Thanks to organizing guru Marie Kondo, we are collectively purging our homes of old items that no longer spark joy, and our drawers are looking a little neater for it.We know now that cleaning out our physical spaces is important to our well-being, so shouldn’t our digital spaces go through a little spring cleaning as well?That’s what designer Julius Tarng set out to do with Tokimeki Unfollow, a KonMari-inspired tool for your Twitter feed.Created in Glitch, the open-source app lets you go through each account you follow one by one, showing the most recent tweets from that account and asking you if the tweets still spark joy or feel important to you.You can choose to start from your oldest or newest follows or go in a random order.The app recommends that you don’t look at the account’s bio, so you’re not judging your followers based on who it is, just on the content of their tweets.
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Over the years, you probably politely followed back a few too many Twitter accounts, and now have a timeline filled with all sorts of random tweets from people you can’t even remember following in the first place.A new Twitter tool, Tokimeki Unfollow, may help.Designed by Julius Tarng, previously of Facebook and Branch, “tokimeki” roughly translates to “spark joy.” It’s a nod to Tarng’s source of inspiration for the new tool – Marie Kondo’s hugely popular Netflix show “Tidying Up.” The series, based on the decluttering expert’s own KonMari method of organization, has prompted many to start purging their homes of unwanted and unloved clothing, books, papers, toys, and more in the weeks following the series’ debut.After all, if anything is a source of clutter these days…it’s the build-up of timeline junk thanks to poor following choices in years past.Tokimeki Unfollow is easy to use, though its newfound popularity may have it running a little slow at times, we found.If you opt in, it can save your “keep” and “unfollow” progress secured on the Glitch servers.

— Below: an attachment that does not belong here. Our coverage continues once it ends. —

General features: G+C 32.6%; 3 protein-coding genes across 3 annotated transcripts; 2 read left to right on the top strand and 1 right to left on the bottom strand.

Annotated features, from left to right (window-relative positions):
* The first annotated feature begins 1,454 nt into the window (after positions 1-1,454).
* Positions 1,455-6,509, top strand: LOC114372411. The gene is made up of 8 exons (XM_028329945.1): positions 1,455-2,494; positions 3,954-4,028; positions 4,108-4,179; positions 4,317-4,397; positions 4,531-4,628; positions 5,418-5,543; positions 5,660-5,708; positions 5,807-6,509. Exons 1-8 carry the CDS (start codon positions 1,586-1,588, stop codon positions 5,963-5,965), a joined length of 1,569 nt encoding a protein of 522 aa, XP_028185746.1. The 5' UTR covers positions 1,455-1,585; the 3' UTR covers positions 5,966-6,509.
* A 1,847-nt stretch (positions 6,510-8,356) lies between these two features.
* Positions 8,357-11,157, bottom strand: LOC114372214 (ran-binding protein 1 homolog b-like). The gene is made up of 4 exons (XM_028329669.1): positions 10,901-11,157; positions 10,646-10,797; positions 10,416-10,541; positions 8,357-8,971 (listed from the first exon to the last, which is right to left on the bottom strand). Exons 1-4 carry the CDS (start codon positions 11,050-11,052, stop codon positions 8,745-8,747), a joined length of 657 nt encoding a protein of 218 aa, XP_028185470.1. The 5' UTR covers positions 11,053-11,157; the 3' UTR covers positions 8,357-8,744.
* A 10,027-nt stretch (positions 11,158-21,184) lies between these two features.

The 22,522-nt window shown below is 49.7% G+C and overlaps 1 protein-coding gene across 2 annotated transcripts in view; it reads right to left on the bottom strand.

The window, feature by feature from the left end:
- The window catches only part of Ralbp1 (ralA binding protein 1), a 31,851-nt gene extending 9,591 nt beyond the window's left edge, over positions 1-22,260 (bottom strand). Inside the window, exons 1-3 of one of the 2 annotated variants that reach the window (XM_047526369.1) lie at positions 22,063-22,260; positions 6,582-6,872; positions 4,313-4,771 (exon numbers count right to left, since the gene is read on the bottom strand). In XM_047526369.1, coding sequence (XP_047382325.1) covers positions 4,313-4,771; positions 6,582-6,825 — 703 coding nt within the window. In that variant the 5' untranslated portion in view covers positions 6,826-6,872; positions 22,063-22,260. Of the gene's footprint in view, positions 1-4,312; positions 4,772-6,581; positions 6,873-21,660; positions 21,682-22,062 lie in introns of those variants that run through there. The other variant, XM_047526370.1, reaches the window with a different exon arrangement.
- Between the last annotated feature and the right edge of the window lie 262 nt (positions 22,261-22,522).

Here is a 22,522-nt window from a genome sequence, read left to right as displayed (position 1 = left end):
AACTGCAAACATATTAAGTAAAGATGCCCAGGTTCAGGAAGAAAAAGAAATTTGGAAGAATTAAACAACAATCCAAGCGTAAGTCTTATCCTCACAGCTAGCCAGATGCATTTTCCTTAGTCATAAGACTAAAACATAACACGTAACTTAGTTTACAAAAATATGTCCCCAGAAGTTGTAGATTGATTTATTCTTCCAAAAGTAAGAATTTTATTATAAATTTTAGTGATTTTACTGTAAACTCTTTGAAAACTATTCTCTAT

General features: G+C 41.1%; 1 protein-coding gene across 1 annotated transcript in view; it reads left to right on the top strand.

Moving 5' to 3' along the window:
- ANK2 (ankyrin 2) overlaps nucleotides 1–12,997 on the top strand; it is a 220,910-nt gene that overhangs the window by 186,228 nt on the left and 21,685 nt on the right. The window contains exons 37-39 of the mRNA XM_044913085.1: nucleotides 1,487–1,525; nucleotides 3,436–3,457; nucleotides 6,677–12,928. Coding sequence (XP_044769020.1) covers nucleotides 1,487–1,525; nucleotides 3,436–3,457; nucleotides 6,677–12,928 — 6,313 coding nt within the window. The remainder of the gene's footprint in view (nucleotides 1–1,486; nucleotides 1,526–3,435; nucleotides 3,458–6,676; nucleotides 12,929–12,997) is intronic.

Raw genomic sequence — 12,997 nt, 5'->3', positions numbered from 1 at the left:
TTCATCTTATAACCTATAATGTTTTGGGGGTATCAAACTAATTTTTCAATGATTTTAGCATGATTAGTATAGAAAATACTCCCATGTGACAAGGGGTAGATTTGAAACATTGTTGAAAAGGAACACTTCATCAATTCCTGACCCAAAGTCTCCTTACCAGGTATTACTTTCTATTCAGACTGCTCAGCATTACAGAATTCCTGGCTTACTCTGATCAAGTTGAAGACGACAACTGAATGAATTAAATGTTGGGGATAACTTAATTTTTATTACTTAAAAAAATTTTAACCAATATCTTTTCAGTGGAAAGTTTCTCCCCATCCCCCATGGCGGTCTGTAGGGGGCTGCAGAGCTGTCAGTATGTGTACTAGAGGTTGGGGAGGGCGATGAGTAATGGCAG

I remember being swept up the last time Kondo Fever hit a few years ago, and thanks to her, my dresser drawers are neat, and I swear by folding my clothes into tidy thirds.Surely, I had absorbed everything there was to the KonMari method – my Brooklyn apartment is pretty organised, and unlike most of the people on her show, I know where everything is.Except when I shut off the TV and picked up my phone to tweet that more people needed her than Jesus, I realised that while I had cleaned out my physical spaces a long time ago, my digital clutter was out of control.I had over 150 apps downloaded onto my iPhone 7, all sorted into confusing folders across seven screens.There were seven text messaging apps – LINE for friends in Japan, WhatsApp for the other international friends, KakaoTalk for family in Korea, Signal for my journalist buddies, the default Messages app, Facebook Messenger, and Hangouts for Google.There were a whopping 21 apps for controlling various aspects of the smart home, including eight for robot vacuums I no longer had in my possession.